One weekend last summer, I had occasion to visit my fiancee Janet’s hometown of Centerville, a sleepy and sultry suburb of nearby Dayton, Ohio – the town where the Wright Brothers grew up and first dreamed of flying. On that warm late summer weekend, I had the thrilling experience of meeting, among a group of Janet’s parents friends, a very tall, unassuming gentleman named Don Meineke, who is not only one of the nicest guys I’ve ever met, but as it turns out, was also was the first man ever to be named NBA Rookie of the Year.

As it happened, Janet and I were in Centerville that weekend last summer, visiting her parents and my future in-laws, and we were invited to an old-fashioned neighborhood shindig. It seemed her neighbors, the Walshes, were having an outdoor patio party, the kind of thing that was popular back in the ’50s, ’60s and ’70s in close-knit neighborhoods. Back in those days it was commonplace for families who lived within spittin’ distance of each other to get together for no particular reason and have a dandy of a time, just talkin’, drinkin’ beer and wine; in other words celebrating life. I suppose this kind of thing stopped happening quite a while ago in most towns when people began locking their doors at night and stopped getting to know their neighbors.

But in Centerville it still goes on. (Although I’m pretty sure they lock their doors at night.)

I went along, looking forward to meeting some of my future in-laws’ good friends and enjoying a nice summer night, as well as meeting my in-laws’ best friends and neighbors never expecting to meet and talk half the night away with Don Meineke. When we arrived, Don was sitting completely contentedly next to his equally hospitable and kind wife, Mary Jane. After the introductions, and after being told that Don had not only been a college basketball standout for the University of Dayton Flyers, where he is still held in great reverence, but also a star for the former Fort Wayne Pistons (now the Detroit Pistons), I moved to the closest chair near Don so I could listen and learn more. He looked like a guy with a few stories to tell and that night, Don didn’t disappoint.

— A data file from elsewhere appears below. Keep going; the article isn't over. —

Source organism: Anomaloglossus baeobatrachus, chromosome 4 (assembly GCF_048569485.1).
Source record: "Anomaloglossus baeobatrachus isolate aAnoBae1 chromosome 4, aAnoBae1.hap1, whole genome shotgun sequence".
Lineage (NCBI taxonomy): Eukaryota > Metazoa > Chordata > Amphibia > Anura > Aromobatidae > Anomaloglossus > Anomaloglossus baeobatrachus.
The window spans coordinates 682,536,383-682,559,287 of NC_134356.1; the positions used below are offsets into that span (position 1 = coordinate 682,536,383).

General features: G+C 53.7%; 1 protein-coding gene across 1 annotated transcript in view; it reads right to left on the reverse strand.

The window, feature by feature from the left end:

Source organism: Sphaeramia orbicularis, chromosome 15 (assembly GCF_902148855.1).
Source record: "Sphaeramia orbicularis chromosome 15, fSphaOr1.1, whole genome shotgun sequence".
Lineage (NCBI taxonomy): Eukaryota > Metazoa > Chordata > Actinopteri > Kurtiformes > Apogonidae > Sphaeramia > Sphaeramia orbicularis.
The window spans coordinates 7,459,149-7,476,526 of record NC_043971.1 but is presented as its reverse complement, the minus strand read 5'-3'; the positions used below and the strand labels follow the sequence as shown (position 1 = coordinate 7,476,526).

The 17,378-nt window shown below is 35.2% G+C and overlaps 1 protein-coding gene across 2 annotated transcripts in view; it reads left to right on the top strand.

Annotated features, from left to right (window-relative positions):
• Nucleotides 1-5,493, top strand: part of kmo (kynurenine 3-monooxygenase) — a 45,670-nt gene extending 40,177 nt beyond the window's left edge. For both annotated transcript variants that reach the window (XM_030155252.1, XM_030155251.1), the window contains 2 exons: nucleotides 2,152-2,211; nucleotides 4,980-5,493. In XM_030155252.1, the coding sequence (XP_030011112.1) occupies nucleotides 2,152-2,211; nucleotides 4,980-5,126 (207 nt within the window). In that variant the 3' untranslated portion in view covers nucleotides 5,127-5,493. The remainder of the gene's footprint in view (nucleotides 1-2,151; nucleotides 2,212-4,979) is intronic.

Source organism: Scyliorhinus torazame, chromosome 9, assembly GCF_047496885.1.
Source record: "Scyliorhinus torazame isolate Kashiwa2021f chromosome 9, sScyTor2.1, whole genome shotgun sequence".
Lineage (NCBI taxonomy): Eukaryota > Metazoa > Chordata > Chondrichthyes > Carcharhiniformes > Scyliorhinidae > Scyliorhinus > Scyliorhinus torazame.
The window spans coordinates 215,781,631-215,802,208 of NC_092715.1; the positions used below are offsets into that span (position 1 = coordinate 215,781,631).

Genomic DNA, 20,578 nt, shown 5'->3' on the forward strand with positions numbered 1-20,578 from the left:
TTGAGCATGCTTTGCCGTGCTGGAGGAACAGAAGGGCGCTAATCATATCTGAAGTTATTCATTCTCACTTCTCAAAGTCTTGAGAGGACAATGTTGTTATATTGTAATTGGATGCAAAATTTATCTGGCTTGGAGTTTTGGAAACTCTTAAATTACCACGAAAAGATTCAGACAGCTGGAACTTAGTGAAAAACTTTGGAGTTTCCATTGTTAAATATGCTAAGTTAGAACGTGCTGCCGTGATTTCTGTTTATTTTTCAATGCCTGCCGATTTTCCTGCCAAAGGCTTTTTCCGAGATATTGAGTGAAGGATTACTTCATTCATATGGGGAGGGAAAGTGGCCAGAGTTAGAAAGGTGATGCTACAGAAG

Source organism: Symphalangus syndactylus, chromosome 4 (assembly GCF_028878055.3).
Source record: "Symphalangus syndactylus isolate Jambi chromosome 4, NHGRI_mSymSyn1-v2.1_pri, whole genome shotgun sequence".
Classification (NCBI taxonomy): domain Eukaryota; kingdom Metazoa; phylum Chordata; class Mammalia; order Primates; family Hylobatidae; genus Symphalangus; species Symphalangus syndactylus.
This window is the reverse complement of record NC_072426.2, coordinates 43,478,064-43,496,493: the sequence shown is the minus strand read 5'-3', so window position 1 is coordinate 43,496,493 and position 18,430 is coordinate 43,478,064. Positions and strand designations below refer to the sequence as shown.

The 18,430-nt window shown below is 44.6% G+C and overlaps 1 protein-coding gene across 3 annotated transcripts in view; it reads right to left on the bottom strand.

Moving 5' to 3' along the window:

Having personally been a tall teenager and an aspiring basketball player myself, and someone who still has a keen interest in the game, I was anxious to hear about what it was like to play “old school” basketball in the 1950s. Don regaled me with countless stories of his days playing, first college and then NBA basketball. He told stories of the low pay and big men he played against, including one of my heroes, Bill Russell and all the miles he traveled to get to the next city and next game – Syracuse, New York, Boston, etc.

But perhaps most fascinatingly, Don told me of his association with fellow Fort Wayne Piston star Jack Molinas, a man whose life has been chronicle’s in a book titled, “The Wizard Of Odds: How Jack Molinas Almost Destroyed The Game Of Basketball.”

According to author Charley Rosen, and confirmed by Don Meineke as I sat next to him in complete awe, Molinas was a guy with a tremendous amount of talent who threw it all away by fixing a bunch of basketball games. Don told me he was questioned by the team owner and the commissioner of the NBA, but they had nothing on him. For Molinas though, his criminal activities connected to basketball landed him in jail, then after he was suspended from the game, in the company of mobsters which led to, according to Rosen, “a gruesome and mysterious murder.”

Wow! Suddenly Don Meineke was telling me his story and the sad, but inevitable fall of Jack Molinas and I was more than a little intrigued. Don had other stories as well, about other records he set, and his years after he retired from the NBA and I sat and listened with rapt attention until it was late and Don and his wife had to call it a night. I spoke to Don again last December I went to a University of Dayton basketball game where Don and a number of other former stars were honored. (The team is quite competitive, winning the NIT championship last season by defeating North Carolina in the final game.)

I spent some more time at yet another party speaking to Don Meinike on my most recent trip to Centerville, I went to a Fourth of July gathering and Don and I posed for pictures together and talked some more. It’s not every day, after all, that you get to hang out with an NBA legend.

I hope that Don Meineke will always be my good friend.

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Goin’ Back

“I think I’m goin’ back to the things I learned so well in my youth,
I think I’m returnin’ to the days when I was young enough to know the truth…” – Carole King

I first heard this song, “Goin’ Back, written by Carole King and performed by the great Nils Lofgren (and others including Bruce Springsteen back in the day), early one Sunday morning on the radio station WBCN. I had recently finished at Syracuse University and I was interning at my favorite rock radio station for a Sunday showcase program called “The Boston Sunday Review”.